Medicare Advantage and Medigap are two great ways that a Medicare beneficiary can offset out-of-pocket costs. One policy is more expensive than the other and includes extra benefits. The other is less expensive but has more restrictions.
If you aren’t having all your needs met by Original Medicare (Parts A and B), but are eligible for Medicare, you may be wondering what the wisest decision is: Medicare Advantage, or Medicare Supplement Insurance (Medigap). It can be difficult to tell which will provide the comprehensive health care you need, at a cost you can afford. The reality is, Medicare Advantage and Medigap can’t be used together, and you can’t have both at once. So, when it comes to choosing, it’s important to understand how both plans function with Original Medicare.
Medicare Advantage is an alternative to Original Medicare and provides the same benefits as Parts A and B, on top of possible additional benefits such as prescription drug, dental and vision coverage. Meanwhile, Medigap plans tend to have higher premiums associated but can assist with out-of-pocket expenses associated with Original Medicare, including but not limited to deductibles, copayments, and coinsurance. While Medigap is used in combination with Original Medicare, Medicare Advantage plans aren’t.
There are 10 standardized Medigap plans available in most states, which offer varying benefits. Costs depend on location and what plan you choose. Medicare Advantage costs vary by plan too. While some plans come with a $0 monthly premium, remember that you must keep paying your Part B premium anyway. Deductibles, coinsurance, and copayments can also vary, but you might find lower costs than Original Medicare offers for these. And, unlike Original Medicare, Medicare Advantage plans have annual out-of-pocket limits: once the limit has been reached, your plan covers all costs moving forward.
Medigap is accepted anywhere Medicare is, so you can visit a wide range of healthcare providers. Meanwhile, Medicare Advantage plans typically operate under HMO or PPO formats like group or individual health insurance plans, meaning network restrictions may come into play. It’s best to make sure your doctor of choice is in the network covered by your Medicare Advantage plan before committing.
Roughly 75% of older adults in the US take at least one prescription drug daily. Medicare Part D prescription drug coverage is included in many Medicare Advantage plans, but Medigap, on the other hand, offers no such coverage. If you decide to buy a Medigap plan for other reasons, you can buy a standalone Part D private prescription drug plan to use in conjunction with Original Medicare.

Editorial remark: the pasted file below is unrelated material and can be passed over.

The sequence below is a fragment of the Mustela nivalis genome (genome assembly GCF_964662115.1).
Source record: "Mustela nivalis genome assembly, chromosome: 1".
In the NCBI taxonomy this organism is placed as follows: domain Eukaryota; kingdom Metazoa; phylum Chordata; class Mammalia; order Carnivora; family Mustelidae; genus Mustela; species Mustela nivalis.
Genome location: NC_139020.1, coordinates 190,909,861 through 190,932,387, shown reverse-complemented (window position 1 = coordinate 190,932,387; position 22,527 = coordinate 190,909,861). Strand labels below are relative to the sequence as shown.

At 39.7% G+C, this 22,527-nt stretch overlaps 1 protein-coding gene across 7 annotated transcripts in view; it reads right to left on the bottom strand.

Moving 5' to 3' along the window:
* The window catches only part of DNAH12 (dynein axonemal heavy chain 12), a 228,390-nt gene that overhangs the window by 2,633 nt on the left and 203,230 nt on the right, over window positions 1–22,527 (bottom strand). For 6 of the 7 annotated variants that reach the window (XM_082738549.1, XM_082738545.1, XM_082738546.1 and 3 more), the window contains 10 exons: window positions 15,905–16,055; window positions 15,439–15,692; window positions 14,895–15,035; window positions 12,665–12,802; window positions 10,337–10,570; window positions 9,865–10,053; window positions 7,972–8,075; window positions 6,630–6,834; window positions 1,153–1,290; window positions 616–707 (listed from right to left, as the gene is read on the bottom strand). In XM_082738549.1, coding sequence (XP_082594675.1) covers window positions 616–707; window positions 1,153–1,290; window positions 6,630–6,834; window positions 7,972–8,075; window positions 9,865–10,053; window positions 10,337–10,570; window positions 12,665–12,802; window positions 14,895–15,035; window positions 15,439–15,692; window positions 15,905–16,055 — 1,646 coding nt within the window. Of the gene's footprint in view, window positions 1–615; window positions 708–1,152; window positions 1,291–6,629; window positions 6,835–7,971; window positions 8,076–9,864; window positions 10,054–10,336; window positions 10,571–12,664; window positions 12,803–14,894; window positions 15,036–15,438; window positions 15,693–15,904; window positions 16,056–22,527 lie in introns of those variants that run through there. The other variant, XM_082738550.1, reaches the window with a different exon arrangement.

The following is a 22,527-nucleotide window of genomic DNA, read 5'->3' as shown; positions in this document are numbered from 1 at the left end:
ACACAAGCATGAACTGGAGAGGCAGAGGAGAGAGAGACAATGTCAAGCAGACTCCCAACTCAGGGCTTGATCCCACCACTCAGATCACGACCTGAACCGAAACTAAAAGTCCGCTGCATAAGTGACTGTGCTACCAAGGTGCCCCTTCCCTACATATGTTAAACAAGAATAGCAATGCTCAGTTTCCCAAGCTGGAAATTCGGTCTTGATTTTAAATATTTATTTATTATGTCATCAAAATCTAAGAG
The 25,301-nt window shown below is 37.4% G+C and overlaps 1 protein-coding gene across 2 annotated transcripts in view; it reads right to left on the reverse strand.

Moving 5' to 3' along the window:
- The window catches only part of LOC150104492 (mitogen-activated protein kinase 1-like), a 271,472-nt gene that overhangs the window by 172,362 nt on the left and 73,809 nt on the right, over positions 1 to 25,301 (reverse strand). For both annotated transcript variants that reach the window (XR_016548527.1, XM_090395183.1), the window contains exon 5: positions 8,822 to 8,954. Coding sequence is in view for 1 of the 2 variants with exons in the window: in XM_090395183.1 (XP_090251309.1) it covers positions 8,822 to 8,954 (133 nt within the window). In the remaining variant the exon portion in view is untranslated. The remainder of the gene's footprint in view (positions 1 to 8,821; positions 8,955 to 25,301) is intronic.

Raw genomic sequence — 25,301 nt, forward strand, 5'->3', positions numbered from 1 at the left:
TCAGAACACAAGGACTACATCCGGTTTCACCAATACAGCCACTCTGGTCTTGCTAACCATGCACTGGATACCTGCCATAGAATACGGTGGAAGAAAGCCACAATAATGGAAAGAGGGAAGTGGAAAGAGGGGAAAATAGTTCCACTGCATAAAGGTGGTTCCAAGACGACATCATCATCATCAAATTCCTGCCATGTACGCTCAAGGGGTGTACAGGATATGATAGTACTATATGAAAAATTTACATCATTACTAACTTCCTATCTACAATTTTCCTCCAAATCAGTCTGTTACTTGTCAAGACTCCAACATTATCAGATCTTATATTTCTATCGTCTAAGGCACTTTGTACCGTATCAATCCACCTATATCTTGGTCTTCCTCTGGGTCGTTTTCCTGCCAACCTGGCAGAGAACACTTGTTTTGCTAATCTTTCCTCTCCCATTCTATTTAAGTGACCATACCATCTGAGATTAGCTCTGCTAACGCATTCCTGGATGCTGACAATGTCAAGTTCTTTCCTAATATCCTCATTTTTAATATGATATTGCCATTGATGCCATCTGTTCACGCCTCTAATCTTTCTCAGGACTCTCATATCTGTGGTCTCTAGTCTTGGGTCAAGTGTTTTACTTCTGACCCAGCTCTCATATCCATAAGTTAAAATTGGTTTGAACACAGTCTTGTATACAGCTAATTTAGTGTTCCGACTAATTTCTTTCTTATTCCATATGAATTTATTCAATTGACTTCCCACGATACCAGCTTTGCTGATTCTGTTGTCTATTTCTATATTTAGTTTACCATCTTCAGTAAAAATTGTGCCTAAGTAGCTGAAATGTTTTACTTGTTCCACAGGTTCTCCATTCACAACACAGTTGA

If traveling is on the menu, Medigap plans can come in handy as they don’t restrict you to a provider network and are accepted by any provider who takes Medicare, with some even offering foreign travel exchange coverage for emergency care abroad. Meanwhile, Medicare Advantage plans tend to be too restrictive to use outside of their set networks.
When it comes to Medicare Advantage, this is one of the most asked questions we get as the number of options under each plan can be quite overwhelming. There’s no right or wrong answer, as it depends on what type of coverage you’re needing. For example, with Medigap plans, you’ll have to carefully go over your Original Medicare coverage to understand where you need to “plug the holes” with Medigap.
Though with the Medicare Advantage Plan it’s likely that you’ll receive more extensive coverage than Original Medicare plus Medigap as they encompass all parts of Original Medicare along with the gaps you’d need supplemental coverage for. Medicare Advantage carriers can oftentimes offer incentives like zero plan premiums, zero copayments, and no deductibles.
More than 17 million enrollees are estimated to have signed up for Medicare Advantage plans.
Between December 2015 and December 2016, the national Medigap enrollment increased from 12.3 million to 13.1 million beneficiaries.
Every year from January 1st to February 14th, those over 65 can make changes to their Medicare plan. Only those who have private Medicare Health Plans can make changes. Under Federal Law, if you disenroll from a Medicare Advantage Plan, you are not entitled to enroll in a Medigap Plan. Though State Laws vary and may offer you additional rights including one that allows you to register within a Medigap Plan.